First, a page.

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From Ben Souther <>
Subject Re: Multiple requests sharing the same Servlet instance
Date Wed, 16 Jun 2004 14:36:05 GMT
>since the Servlets aren't true objects
A servlet is a true object. It gets instanciated by the container.

>since no local state is useful.
All the variables declared in your service methods (doPost, doGet)
are local to a particular request.

You also have access to application, session, and page scoped variables.

The servlet spec is a good read if you want to understand when and why 
an evironment will opt for multiple instances of a particular servlet.

SRV.2.2 Number of Instances The servlet declaration which is part of the 
deployment descriptor of theWeb application containing the servlet, as 
described in Chapter SRV.13,  Deployment Descriptor , controls how the 
servlet container provides instances of the servlet. For a servlet not hosted 
in a distributed environment (the default), the servlet container must use 
only one instance per servlet declaration. However, for a servlet 
implementing the SingleThreadModel interface, the servlet container may 
instantiate multiple instances to handle a heavy request load and serialize 
requests to a particular instance.

As a rule, I only use instance variables that are static and are initialized 
in the servlet's "init" method.

On Wednesday 16 June 2004 10:23 am, Keith Hankin wrote:
> Maybe I'm being dumb, but it seems to me that based upon what I'm hearing,
> there is no benefit of doing Servlet instance pooling since the Servlets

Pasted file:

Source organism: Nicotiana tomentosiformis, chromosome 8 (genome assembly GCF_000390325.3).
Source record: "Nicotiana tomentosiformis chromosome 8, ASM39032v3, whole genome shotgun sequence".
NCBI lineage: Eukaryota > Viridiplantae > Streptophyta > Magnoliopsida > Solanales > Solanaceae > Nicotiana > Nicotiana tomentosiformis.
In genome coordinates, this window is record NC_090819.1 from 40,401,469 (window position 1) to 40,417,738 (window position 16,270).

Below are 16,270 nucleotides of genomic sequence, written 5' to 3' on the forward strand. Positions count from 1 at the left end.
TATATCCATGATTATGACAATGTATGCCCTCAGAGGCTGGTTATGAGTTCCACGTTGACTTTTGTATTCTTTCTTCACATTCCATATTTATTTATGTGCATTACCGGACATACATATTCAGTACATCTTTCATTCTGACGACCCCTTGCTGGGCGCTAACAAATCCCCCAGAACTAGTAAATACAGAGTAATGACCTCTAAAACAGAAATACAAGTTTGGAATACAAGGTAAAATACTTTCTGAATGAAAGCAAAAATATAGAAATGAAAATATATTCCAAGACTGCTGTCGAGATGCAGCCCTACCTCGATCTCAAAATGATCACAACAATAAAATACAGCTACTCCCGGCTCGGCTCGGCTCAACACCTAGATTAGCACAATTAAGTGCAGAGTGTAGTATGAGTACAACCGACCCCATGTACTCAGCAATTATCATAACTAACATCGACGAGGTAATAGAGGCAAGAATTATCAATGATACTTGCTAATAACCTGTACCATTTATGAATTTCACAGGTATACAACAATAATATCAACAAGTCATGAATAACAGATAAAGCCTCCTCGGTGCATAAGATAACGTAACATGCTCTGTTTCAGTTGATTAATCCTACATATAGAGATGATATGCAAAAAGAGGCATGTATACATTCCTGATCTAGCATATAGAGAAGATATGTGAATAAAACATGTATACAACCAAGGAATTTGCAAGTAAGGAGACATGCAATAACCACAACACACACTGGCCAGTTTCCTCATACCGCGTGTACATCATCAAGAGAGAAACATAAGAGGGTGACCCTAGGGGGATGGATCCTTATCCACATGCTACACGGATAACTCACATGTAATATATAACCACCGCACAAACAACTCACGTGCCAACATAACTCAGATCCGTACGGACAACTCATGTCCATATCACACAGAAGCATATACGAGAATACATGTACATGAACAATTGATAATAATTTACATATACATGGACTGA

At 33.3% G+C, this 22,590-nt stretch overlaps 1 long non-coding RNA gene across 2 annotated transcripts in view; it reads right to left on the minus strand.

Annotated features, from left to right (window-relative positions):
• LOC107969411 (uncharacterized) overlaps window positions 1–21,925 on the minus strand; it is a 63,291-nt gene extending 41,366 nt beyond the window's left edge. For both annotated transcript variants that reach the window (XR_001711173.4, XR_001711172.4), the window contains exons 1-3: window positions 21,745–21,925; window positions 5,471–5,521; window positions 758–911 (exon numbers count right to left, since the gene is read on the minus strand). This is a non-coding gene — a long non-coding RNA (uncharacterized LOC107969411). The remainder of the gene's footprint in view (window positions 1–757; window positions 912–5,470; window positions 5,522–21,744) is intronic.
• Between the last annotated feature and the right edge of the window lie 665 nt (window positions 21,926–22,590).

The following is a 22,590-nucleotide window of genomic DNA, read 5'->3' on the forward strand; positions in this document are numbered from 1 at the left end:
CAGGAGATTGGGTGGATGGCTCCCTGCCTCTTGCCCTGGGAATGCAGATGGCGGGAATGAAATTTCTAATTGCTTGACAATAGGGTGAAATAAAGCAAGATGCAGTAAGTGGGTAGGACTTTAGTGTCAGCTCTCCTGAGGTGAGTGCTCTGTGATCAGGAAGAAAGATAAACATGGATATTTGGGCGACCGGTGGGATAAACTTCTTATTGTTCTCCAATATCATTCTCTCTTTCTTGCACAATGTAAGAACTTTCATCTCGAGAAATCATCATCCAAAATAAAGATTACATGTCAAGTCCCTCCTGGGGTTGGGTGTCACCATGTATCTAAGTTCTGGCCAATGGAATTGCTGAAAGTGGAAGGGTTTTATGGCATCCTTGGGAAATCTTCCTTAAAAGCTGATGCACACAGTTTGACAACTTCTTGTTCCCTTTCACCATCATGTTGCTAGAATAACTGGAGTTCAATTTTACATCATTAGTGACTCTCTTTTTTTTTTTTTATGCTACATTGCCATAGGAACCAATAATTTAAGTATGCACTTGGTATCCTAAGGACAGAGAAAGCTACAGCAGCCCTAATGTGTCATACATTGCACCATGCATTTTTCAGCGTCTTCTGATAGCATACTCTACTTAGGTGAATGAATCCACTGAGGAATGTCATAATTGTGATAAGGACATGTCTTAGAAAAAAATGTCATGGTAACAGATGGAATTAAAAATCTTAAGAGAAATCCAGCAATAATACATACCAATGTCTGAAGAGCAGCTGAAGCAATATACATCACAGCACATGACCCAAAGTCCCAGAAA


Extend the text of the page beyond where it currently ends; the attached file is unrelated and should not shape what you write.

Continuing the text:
> aren't true objects; they are merely places to put code, since no local
> state is useful.
> ----- Original Message -----
> From: "Shapira, Yoav" <>
> To: "Tomcat Users List" <>
> Sent: Wednesday, June 16, 2004 7:06 PM
> Subject: RE: Multiple requests sharing the same Servlet instance
> > Hi,
> >
> > >But if a Servlet instance might be used by multiple threads at one
> >
> > time,
> >
> > >then what's the point of having Servlet object pooling at all? Why
> >
> > wouldn't
> >
> > It might and it might not.  My point was that the Servlet Spec leaves it
> > for the container implementation to decide, and so you should be
> > careful.
> >
> > >all requests just use one instance? I still don't see how I can have
> > >variables that are just for storing a single thread's working data. The
> >
> > You can do so easily inside any method, or in ThreadLocal variables, or
> > in request-scope attributes, or in other non-servlet object pools that
> > you write (or use a 3rd party pooling library).  The ways are plentiful
> > and except for the request attributes they're not specific to servlet
> > containers (nor is this issue in general specific to servlet
> > containers).
> >
> > >way I can do anything like this is to attach attributes to the request.
> >
> > But
> >
> > >this seems to be a kludge to me. I don't want to have to use Strings to
> >
> > get
> >
> > >to my data by way of a Map. I want regular Java local variables.
> >
> > Address your comments, suggestions, etc. to the Servlet Specification
> > JSR team (it's JSR154).  I'm just telling you what the spec guarantees
> > and what it doesn't ;)
> >
> > Yoav
> >
> >
> >
> >
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Ben Souther
F.W. Davison & Company, Inc.

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